Eleanor Roosevelt, First Lady of the World

“No matter how plain a woman may be; if truth and honesty are written across her face, she will be beautiful”

Eleanor Roosevelt, first lady and American politician

 

She was moved by his peaceful face, his wrinkled hands, the tension that had disappeared from his shoulders. She had always been fond of his hands, so firm yet tender. Hands that would never hold hers again.

President Franklin Delano Roosevelt, her fifth cousin, husband, father of her children, lay lifeless on his deathbed. She had just spoken with the new president, Harry Truman, to tell him the news, and only after fulfilling that duty could she go back to the room to be alone with him, holding vigil over his body.

Now she could stop holding back the memories, which were flowing forcefully to the surface. The dance where they met, the jokes about their distant kinship; the kindness of their uncle, President Teddy Roosevelt, for whom Eleanor was forever the apple of his eye, and who accompanied the bride as a witness; the involuntary protagonist in a wedding that delighted the press.

"It's good to keep the name in the family," the president deadpanned in response to the insistent question about the marriage between Roosevelts…

Everything was full of promise for them: a bright future in politics for Franklin, alongside a woman who, while not exactly beautiful, created a mysterious magnetism in those around her... An ugly duckling who became a swan, one that was beautiful in its own way.

An ugly duckling that could have withered very early in life, having become an orphan at 10. The year was 1894, and Eleanor already welcomed sadness into her life as a frequent companion. Only those truly close to her would have known that, because she was so jovial and cheerful, always attentive and involved in everything, a whirlwind of activity. Yet she never turned away from reality, no matter how harsh it was at times.

Like the day Franklin was diagnosed with polio, confining him to a wheelchair for the rest of his days. His political career, so full of promise, appeared to be cut short. That's how everyone saw it... everyone but her. She would never forget the pain of struggling with her mother-in-law to convince Franklin not to throw in the towel. He would be an ugly duckling of politics, crippled in his wheelchair, unable to show off his stately demeanor in the campaign... waiting for the moment to showcase his full potential in a public office where he could do so much good.

Few people understood how she could so dearly love a man who had cheated on her. She herself could not fully explain why she had decided to stay with him after his affair with Lucy Mercer, his own secretary. She could not explain in words that, despite the depth of the wound inflicted, she could not reduce her husband to this affront. She could not bring herself to throw away what had brought them together—their desire to do good in the world. That's why Franklin could not leave politics. Now everyone was giving their unanimous approval.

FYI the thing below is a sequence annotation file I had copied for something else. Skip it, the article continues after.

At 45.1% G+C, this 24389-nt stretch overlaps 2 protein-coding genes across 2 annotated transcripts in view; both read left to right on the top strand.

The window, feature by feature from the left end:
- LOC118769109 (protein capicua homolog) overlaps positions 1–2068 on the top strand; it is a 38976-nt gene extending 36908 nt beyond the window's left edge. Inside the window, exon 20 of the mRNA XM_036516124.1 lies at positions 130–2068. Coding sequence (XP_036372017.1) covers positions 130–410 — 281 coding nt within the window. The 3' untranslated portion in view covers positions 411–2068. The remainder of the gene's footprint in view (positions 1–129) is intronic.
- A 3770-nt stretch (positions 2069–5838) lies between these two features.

Eleanor was getting ready to appear before the press. She had found a special place in the hearts of the American people, and many would want to hear the first lady of the world one last time. It was then that she recalled her teacher back in England. The woman who had left the biggest imprint on her, of whom she always carried a portrait wherever she went: Marie Souvestre. Most of all, she remembered her words as she said goodbye: “Be all you can be.” And she wondered if being the first lady of one of the most important presidents in history was, in fact, all that she could be.

She would recall those words at least once more: Three years later, at the United Nations headquarters, after the approval of a charter prepared by the UN Commission that she chaired. A charter that few would have believed possible three years before: the Universal Declaration of Human Rights.

Of the many things we could highlight from the biography of Eleanor Roosevelt, we point to these:

  • Few things in the universe are stronger than a determined, intelligent and brilliant woman.
  • Forgiveness always changes a person, and always for the better. Power frees up positive energies that allow us to be unshackled from the past and welcome the future with open arms.
  • A life behind the scenes, in the background, can be the ideal scenario for a career of true service.
  • A life in the background is what so often affords a person the humility and wisdom necessary to undertake a great cause.